The Guardian is a publication that has had a profound impact over the decades. We are writing because we believe it has gone dangerously off track when it comes to reporting on the voluntary carbon market (VCM) in general and our organization, Verra, in particular.

At Verra, we welcome thoughtful and balanced critiques and are committed to continuous improvement, as evidenced by the regular updating of our landmark Verified Carbon Standard (VCS) Program. We always challenge our methods and are happy to engage with the data, reconsider assumptions, and consider future improvements based on sound feedback and expert input. But we will stand up for ourselves.

After attempting to engage faithfully with the Guardian over the past nine months, late on Wednesday, September 13, 2023, we received an inquiry from the publication informing us of a forthcoming broadside against several projects on the Verra Registry, based on little or no detailed analysis that they were willing to share with us, and giving us 36 hours to respond. It was clear, finally, that our extensive technical rebuttals and factual engagement with the publication were not being heard despite our best efforts. For the first time, therefore, we pursued outreach to the Guardian through legal counsel, requesting additional time and data backing the analysis for a reasonable review. While we were granted a few extra days (over the weekend) to respond, we were not granted access to the requested data.

We believe that, today, the Guardian leaves its readers ill informed and unprepared to help stop the worst impacts of climate change. Here is what, thanks to extensive one-sided reporting, a Guardian reader doesn’t know:

  • Verra is a nonprofit organization, not a for-profit corporation, and all fees for registering projects go into running the registry system, the VCS Program, and other programs that support sustainability. Verra does not sell credits or engage in market transactions. Verra’s role is to ensure that projects satisfy its program rules, such that they can be registered and receive issuance of credits. Project proponents are free to hold, sell, or retire those credits thereafter at their discretion.
  • There is compelling evidence proving the effectiveness of REDD+ projects. A September 2022 study by the University of Cambridge of 40 REDD+ projects found that, in the first five years of implementation, deforestation within project areas was reduced by 47%, and degradation rates were 58% lower. The study concluded that incentivizing forest conservation through voluntary site-based projects can slow tropical deforestation. In addition, an August 2023 peer-reviewed study by the University of Chicago demonstrated that carbon markets are one of the most effective tools available to prevent deforestation.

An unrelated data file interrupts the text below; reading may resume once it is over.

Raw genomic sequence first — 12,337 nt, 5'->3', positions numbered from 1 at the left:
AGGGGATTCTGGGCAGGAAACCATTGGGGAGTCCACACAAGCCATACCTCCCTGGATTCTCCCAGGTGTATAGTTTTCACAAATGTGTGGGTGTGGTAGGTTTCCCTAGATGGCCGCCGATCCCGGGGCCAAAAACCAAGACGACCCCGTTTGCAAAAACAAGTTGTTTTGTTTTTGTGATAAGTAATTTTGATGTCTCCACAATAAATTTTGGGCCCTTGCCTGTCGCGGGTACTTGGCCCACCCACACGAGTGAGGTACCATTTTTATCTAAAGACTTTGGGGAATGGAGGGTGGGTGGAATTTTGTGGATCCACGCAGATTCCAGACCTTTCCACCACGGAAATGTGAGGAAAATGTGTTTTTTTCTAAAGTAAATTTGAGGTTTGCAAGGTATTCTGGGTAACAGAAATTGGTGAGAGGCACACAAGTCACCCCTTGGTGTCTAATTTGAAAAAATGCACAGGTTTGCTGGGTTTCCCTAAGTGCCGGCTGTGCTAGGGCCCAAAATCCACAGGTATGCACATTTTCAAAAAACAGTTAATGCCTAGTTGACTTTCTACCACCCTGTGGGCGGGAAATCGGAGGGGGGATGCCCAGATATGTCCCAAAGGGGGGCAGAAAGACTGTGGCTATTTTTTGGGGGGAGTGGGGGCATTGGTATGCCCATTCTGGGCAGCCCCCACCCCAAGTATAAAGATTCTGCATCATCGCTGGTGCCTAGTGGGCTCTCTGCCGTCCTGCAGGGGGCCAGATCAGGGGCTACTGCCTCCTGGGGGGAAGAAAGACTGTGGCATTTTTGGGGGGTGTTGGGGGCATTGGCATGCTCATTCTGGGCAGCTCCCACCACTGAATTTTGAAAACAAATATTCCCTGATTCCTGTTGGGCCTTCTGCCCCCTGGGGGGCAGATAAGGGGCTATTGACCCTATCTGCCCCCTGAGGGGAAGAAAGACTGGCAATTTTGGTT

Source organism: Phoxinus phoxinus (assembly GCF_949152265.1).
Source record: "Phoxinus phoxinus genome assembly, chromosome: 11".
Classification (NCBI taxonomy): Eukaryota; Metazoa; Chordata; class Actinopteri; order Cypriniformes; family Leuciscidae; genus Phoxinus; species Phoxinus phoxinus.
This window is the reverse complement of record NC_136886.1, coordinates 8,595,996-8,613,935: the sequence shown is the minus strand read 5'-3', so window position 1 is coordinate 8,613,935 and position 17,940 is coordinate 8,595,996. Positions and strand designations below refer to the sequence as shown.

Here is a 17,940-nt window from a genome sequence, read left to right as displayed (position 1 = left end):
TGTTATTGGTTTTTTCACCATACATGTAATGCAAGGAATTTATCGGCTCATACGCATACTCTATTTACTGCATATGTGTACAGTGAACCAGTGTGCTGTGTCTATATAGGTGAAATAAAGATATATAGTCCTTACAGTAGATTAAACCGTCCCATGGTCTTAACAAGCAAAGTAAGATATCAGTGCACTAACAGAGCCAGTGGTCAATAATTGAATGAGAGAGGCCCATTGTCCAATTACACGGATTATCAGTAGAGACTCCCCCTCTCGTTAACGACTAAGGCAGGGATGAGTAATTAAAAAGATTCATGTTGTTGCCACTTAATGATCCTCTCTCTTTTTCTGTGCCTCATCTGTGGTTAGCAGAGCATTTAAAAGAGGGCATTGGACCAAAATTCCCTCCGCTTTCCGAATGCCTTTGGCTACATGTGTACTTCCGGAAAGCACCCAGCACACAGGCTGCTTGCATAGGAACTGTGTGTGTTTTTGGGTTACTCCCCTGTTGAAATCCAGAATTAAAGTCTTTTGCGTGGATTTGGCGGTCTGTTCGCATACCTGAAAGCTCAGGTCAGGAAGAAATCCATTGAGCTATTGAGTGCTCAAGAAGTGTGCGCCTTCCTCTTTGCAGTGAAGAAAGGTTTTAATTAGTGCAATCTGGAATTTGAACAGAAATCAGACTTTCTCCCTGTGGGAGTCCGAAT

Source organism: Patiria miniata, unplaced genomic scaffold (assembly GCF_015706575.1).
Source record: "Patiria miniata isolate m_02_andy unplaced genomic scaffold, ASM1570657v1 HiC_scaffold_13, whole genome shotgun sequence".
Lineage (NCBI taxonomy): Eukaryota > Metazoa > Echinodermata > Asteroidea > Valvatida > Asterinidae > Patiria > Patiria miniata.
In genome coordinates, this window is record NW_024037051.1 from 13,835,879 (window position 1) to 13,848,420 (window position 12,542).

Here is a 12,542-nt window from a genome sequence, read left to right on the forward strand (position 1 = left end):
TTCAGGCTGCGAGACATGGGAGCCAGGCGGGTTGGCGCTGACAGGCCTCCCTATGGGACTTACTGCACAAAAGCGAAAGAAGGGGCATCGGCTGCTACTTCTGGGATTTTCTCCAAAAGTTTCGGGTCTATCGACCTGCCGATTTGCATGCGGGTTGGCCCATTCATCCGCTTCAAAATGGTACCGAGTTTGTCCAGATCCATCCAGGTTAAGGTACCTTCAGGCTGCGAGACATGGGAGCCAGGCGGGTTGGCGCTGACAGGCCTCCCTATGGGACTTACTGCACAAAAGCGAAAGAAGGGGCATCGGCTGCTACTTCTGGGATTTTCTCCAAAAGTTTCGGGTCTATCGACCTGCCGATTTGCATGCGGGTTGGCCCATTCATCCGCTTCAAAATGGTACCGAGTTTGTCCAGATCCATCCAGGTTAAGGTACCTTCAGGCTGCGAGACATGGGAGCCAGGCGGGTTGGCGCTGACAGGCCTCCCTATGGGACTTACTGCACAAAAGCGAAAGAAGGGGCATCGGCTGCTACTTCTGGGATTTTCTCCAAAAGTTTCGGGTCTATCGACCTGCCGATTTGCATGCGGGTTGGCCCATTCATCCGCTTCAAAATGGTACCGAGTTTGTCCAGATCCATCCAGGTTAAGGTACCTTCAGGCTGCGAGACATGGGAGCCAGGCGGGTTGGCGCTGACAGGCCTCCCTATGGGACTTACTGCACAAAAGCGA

• The Intergovernmental Panel on Climate Change (IPCC) has described the REDD+ approach, one of the largest — and most-attacked — credit types in the VCM to date, as a promising pathway to climate mitigation that has a number of non-carbon benefits. Low funding is one of the key impediments to REDD+ reaching its full potential. The VCM exists to address this challenge.
  • Companies engaged in the market are overwhelmingly the ones that do the most to cut their own footprint, moving twice as fast to decarbonize as those that are not. Furthermore, the VCM is voluntary, which means that none of the resources expended in it are required by law or mandate. This is why the market has grown while the world has waited desperately for mandatory climate action: because it lets companies do something today.
  • The Guardian has repeatedly alleged that Verra is overstating the threats to the forests protected through these projects. The fact is, the vast majority of forests protected through the VCS Program are still standing in the face of massive, ongoing, grinding pressures of commercial agriculture and commodity production to cut them down – over 10 million hectares are destroyed every single year, according to the Food and Agriculture Organization of the United Nations.

We have shared these points with the Guardian via our legal counsel and are awaiting a response.

At Verra, we are driven by an understanding of what happens if we don’t act. We cannot wait for government-mandated climate action to materialize. Social and environmental markets are critical to the success of global and local climate action. To tackle the existential crisis of climate change, carbon markets must thrive.